in conversation with ...

Ranja Van Asbroeck

The city of Mechelen is not sitting still when it comes to climate. They brought all climate-related topics together years ago under one denominator: Mechelen Klimaatneutraal, which received a substantial financial boost thanks to BE REEL! From collective renovations to installing solar panels. They do it all. BE REEL spoke to their project coordinator, Ranja Van Asbroeck.

Ranja Van Asbroeck has worked for the city of Mechelen for 23 years. She started as head of the district and village affairs department. Afterwards, she worked around administrative simplification and digitalisation. She then switched to the climate team. Her current position is project coordinator at BE REEL! Project for the city of Mechelen. She is also already involved in a new project called Masterplan Binnendijle. That is an urban development project (European Urban Initiative) under the theme of New Bauhaus, which focuses on strengthening the river for people, nature and a lively city.


What is Mechelen Klimaatneutraal?

Ranja: "Mechelen Klimaatneutraal is the part of the city of Mechelen that focuses on climate policy. This includes some significant pillars, such as renovation and insulation of the housing patrimony, the transition to fossil-free heating and sustainable technologies and climate adaptation, such as softening and greening streets and combating future heat hazards. This also includes creating wetlands around the city to prevent flooding. Some team members are also working around circularity to reduce CO2 emissions thus and use resources sparingly. Another team works around agriculture, focusing on organic and nature-friendly methods.

As part of BE REEL!, housing renovation has gained real momentum. A full-fledged service has been set up as a one-stop shop/energy counter, with a comprehensive operation built according to the customer journey: support for the renovation of houses and flats linked to premiums and loans, sustainable plan advice for architects, as well as decongestion through group purchases, intensive guidance for those who need it, and so on.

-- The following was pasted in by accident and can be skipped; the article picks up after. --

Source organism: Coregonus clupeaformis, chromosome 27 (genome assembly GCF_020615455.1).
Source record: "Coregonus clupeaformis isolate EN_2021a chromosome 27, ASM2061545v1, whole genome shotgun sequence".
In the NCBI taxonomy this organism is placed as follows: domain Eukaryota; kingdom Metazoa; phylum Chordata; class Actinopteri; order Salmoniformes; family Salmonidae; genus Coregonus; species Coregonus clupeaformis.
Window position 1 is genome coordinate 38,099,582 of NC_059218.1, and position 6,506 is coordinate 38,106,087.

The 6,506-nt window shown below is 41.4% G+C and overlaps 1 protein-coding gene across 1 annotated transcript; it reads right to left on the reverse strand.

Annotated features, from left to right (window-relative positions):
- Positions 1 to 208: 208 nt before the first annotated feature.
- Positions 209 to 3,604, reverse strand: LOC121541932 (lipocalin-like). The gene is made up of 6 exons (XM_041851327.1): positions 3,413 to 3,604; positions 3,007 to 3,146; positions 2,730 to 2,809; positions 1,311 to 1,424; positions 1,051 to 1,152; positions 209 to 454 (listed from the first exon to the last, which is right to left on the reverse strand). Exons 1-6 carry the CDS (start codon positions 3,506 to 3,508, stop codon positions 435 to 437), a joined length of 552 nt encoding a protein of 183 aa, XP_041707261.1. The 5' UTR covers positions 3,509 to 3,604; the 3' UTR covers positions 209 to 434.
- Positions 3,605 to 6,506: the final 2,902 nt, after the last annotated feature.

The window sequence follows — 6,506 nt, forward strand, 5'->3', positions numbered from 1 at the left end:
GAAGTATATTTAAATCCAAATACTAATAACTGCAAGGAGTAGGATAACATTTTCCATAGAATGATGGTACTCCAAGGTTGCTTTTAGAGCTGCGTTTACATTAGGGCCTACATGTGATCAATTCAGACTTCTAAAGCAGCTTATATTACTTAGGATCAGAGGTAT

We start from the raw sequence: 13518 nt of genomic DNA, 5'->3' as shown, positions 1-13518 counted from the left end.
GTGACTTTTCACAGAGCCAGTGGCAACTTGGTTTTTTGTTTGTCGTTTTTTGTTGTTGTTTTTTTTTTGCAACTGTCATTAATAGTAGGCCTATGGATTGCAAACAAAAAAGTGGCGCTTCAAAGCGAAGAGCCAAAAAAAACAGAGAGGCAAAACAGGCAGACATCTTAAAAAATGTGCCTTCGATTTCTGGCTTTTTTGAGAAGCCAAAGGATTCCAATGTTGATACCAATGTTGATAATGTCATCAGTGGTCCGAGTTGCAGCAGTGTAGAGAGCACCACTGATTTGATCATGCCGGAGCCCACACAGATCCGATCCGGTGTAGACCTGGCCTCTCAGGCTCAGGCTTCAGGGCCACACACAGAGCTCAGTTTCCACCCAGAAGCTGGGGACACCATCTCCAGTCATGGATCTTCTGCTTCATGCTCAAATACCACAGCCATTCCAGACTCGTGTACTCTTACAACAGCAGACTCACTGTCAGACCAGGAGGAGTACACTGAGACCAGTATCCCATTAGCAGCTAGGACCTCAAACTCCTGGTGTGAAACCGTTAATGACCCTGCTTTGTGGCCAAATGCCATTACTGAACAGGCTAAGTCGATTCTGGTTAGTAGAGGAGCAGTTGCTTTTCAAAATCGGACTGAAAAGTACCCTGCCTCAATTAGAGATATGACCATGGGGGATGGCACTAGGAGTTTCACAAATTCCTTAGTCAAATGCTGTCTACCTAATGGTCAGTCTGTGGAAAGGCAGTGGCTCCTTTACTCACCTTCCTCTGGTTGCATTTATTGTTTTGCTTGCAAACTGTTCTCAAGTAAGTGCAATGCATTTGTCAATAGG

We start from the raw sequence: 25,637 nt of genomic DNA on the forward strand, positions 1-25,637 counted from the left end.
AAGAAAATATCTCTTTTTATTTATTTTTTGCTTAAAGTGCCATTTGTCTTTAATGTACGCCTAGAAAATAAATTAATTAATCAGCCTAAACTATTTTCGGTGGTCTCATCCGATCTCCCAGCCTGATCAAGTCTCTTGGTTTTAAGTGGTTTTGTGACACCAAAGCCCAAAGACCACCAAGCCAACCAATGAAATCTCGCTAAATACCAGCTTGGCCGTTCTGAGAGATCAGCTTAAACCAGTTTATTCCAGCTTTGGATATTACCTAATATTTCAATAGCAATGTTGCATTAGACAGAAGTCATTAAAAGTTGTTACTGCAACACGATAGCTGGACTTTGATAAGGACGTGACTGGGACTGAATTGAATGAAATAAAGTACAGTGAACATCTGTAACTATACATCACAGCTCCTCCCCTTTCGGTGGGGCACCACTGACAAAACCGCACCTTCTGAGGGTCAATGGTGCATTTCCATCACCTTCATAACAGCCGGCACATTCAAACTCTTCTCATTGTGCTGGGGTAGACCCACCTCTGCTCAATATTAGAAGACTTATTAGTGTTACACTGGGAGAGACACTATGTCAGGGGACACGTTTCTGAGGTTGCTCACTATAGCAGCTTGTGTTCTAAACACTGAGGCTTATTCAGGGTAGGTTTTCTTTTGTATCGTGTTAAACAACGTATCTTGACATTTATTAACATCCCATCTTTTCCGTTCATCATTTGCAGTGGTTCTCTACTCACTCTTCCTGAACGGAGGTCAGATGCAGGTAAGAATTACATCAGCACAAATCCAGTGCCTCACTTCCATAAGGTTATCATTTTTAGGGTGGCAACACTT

By pillars, I do not mean that our service is strictly hierarchical. New energy sources go very much together with renovation and reuse after demolition is also very much interwoven in renovation projects and sustainable planning advice. Everything does flow together somewhat in islands working together. For example, we have a monthly meeting each time a project is explained so that we know from each other what we are doing and can more easily interact. There is also a weekly meeting where everyone gets one minute to mention his three topics of the week."

Thanks to the BE REEL! project, we were able to address the services around it and build out the whole customer journey.

So, has Mechelen Climate Neutral become viable thanks to BE REEL?

Ranja: "The energy counter with the loans and premiums already existed. Thanks to the BE REEL! We could also tackle the services around it and expand the entire customer journey. This has generated many new initiatives: information material, new tools to engage with actively, renovation guidance, sustainable plan advice, group purchases, alternative financing models and working around different target groups: more vulnerable target groups, landlords and flat owners, for example."

The city of Mechelen is also a partner of the BE-REEL! Project. Can you explain a bit about the projects you are involved in?